I keep enjoying Nike’s approach to advertising. See “Unlimited Youth”:
Just finished reading “Superforecasting: The Art and Science of Prediction” by Philip Tetlock. The book is similar to Nate Silver’s “The Signal and The Noise” in many ways.
I’d definitely recommend this one if you’re interested in the application of the scientific mindset to forecasting of future events.
“Suppose someone says, “Unfortunately, the popularity of soccer, the world’s favorite pastime, is starting to decline.” You suspect he is wrong. How do you question the claim?
Don’t even think of taking a personal shot like “You’re silly.” That only adds heat, not light. “I don’t think so” only expresses disagreement without delving into why you disagree. “What do you mean?” lowers the emotional temperature with a question but it’s much too vague. Zero in. You might say, “What do you mean by ‘pastime’?” or “What evidence is there that soccer’s popularity is declining? Over what time frame?” The answers to these precise questions won’t settle the matter, but they will reveal the thinking behind the conclusion so it can be probed and tested. Since Socrates, good teachers have practiced precision questioning, but still it’s often not used when it’s needed most.”
Some people liked the Spotify Playlists I shared last time, so I thought I’d share a few more. I wouldn’t claim that these four are the best but they are definitely my favorites when it comes working or studying and you need music to assist your focus:
- Electronic music, mostly medium to fast tempo, 1,039 songs.
- Electronic music, mostly slow to medium tempo, 1,661 songs.
- Electronic drone music — super slow, for very occasional use when the deep focus is needed or when everything else seems too distracting. 321 songs.
- Jazz music with no vocals or saxophone, 454 songs.
I’ll also embed them here:
Enjoying reading Antonio‘s Chaos Monkeys now. The book is a rather honest account of launching and working at tech startups in the Valley.
Here is a quote on math behind Facebook growth, for example:
“The reality is that Facebook has been so successful, it’s actually running out of humans on the planet. Ponder the numbers: there are about three billion people on the Internet, where the latter is broadly defined as any sort of networked data, texts, browser, social media, whatever. Of these people, six hundred million are Chinese, and therefore effectively unreachable by Facebook. In Russia, thanks to Vkontakte and other copycat social networks, Facebook’s share of the country’s ninety million Internet users is also small, though it may yet win that fight.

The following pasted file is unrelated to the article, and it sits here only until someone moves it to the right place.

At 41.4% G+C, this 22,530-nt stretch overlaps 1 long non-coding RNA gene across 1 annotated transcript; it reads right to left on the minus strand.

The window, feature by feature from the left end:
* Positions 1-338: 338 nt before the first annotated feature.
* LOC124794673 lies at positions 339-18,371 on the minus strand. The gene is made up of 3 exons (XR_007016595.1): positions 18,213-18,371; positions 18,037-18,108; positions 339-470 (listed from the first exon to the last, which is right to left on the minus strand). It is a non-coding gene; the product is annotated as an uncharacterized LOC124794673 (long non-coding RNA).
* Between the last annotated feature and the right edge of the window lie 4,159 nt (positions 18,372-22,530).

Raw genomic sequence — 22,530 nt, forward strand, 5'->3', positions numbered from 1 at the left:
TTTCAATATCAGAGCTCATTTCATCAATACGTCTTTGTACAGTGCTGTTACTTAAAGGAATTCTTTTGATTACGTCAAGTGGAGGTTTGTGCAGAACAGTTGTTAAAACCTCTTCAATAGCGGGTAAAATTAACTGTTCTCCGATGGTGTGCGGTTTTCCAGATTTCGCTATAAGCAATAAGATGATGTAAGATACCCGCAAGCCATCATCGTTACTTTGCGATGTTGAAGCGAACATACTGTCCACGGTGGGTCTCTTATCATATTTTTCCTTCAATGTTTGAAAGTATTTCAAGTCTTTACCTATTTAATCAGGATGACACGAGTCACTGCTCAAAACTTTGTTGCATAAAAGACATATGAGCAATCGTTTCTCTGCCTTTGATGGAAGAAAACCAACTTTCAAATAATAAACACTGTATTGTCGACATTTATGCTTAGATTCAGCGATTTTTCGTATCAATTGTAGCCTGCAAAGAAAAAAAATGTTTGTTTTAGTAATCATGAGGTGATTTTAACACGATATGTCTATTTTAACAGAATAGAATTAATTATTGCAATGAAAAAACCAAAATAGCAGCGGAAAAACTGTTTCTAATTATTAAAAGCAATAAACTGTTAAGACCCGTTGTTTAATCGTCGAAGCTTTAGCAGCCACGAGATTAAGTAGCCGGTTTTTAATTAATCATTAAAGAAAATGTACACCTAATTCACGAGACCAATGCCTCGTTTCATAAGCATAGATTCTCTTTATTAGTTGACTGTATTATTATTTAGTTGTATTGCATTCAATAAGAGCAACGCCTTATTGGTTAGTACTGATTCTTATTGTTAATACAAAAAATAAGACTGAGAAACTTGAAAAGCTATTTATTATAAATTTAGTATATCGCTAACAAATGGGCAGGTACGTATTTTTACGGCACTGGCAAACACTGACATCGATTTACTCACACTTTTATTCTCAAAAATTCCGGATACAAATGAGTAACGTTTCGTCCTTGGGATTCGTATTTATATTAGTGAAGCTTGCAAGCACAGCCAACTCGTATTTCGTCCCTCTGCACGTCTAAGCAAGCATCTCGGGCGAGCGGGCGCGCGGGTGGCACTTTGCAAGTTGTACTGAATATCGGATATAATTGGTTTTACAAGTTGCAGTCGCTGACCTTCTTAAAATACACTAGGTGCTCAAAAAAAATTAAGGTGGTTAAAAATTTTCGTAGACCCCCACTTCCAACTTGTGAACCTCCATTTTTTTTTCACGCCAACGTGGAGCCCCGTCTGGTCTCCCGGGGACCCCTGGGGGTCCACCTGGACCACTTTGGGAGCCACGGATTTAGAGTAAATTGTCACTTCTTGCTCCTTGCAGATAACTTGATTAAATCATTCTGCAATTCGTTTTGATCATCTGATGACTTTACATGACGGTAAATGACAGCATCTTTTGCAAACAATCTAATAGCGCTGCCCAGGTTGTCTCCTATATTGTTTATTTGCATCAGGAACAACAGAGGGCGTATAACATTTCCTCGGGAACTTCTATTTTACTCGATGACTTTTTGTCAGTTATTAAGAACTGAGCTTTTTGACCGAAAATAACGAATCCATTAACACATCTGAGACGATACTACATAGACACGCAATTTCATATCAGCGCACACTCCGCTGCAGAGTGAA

That leaves about 2.35 billion people ripe for the Facebook plucking. While Facebook seems ubiquitous to the plugged-in, chattering classes, its usage is not universal among even entrenched Internet users. In the United States, for example, by far the company’s most established and sticky market, only three-quarters of Internet users are actively on FB. That ratio of FB to Internet user is worse in other countries, so even full FB saturation in a given market doesn’t imply total Facebook adoption. Let’s (very) optimistically assume full US-level penetration for any market. Without China and Russia, and taking a 25 percent haircut of people who’ll never join or stay (as is the case in the United States), that leaves around 1.8 billion potential Facebook users globally. That’s it. In the first quarter of 2015, Facebook announced it had 1.44 billion users. Based on its public 2014 numbers, FB is growing at around 13 percent a year, and that pace is slowing. Even assuming it maintains that growth into 2016, that means it’s got one year of user growth left in it, and then that’s it: Facebook has run out of humans on the Internet.